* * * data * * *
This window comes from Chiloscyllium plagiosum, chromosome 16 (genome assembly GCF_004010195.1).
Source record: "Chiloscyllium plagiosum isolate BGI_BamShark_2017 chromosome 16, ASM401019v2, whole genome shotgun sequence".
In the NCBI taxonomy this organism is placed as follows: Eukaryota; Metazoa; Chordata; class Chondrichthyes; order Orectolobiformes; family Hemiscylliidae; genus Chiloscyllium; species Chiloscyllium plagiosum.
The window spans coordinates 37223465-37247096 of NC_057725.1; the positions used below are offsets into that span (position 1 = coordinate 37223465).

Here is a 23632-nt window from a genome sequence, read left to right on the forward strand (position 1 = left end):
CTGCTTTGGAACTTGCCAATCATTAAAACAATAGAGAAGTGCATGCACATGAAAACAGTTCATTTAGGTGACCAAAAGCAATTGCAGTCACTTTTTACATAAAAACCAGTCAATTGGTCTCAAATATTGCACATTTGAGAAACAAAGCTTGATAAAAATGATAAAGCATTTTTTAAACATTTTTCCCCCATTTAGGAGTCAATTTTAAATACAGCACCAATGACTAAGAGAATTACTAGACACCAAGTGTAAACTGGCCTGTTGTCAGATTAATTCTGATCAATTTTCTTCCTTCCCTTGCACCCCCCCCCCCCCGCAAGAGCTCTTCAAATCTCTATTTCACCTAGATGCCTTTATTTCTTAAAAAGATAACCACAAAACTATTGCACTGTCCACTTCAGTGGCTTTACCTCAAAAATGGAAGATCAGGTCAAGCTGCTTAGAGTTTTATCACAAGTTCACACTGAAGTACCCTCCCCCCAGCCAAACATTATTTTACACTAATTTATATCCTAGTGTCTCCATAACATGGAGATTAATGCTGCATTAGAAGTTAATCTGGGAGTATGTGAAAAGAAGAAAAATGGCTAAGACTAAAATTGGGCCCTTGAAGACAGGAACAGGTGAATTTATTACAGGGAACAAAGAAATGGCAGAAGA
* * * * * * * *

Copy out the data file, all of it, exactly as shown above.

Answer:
This window comes from Chiloscyllium plagiosum, chromosome 16 (genome assembly GCF_004010195.1).
Source record: "Chiloscyllium plagiosum isolate BGI_BamShark_2017 chromosome 16, ASM401019v2, whole genome shotgun sequence".
In the NCBI taxonomy this organism is placed as follows: Eukaryota; Metazoa; Chordata; class Chondrichthyes; order Orectolobiformes; family Hemiscylliidae; genus Chiloscyllium; species Chiloscyllium plagiosum.
The window spans coordinates 37223465-37247096 of NC_057725.1; the positions used below are offsets into that span (position 1 = coordinate 37223465).

Here is a 23632-nt window from a genome sequence, read left to right on the forward strand (position 1 = left end):
CTGCTTTGGAACTTGCCAATCATTAAAACAATAGAGAAGTGCATGCACATGAAAACAGTTCATTTAGGTGACCAAAAGCAATTGCAGTCACTTTTTACATAAAAACCAGTCAATTGGTCTCAAATATTGCACATTTGAGAAACAAAGCTTGATAAAAATGATAAAGCATTTTTTAAACATTTTTCCCCCATTTAGGAGTCAATTTTAAATACAGCACCAATGACTAAGAGAATTACTAGACACCAAGTGTAAACTGGCCTGTTGTCAGATTAATTCTGATCAATTTTCTTCCTTCCCTTGCACCCCCCCCCCCCCGCAAGAGCTCTTCAAATCTCTATTTCACCTAGATGCCTTTATTTCTTAAAAAGATAACCACAAAACTATTGCACTGTCCACTTCAGTGGCTTTACCTCAAAAATGGAAGATCAGGTCAAGCTGCTTAGAGTTTTATCACAAGTTCACACTGAAGTACCCTCCCCCCAGCCAAACATTATTTTACACTAATTTATATCCTAGTGTCTCCATAACATGGAGATTAATGCTGCATTAGAAGTTAATCTGGGAGTATGTGAAAAGAAGAAAAATGGCTAAGACTAAAATTGGGCCCTTGAAGACAGGAACAGGTGAATTTATTACAGGGAACAAAGAAATGGCAGAAGA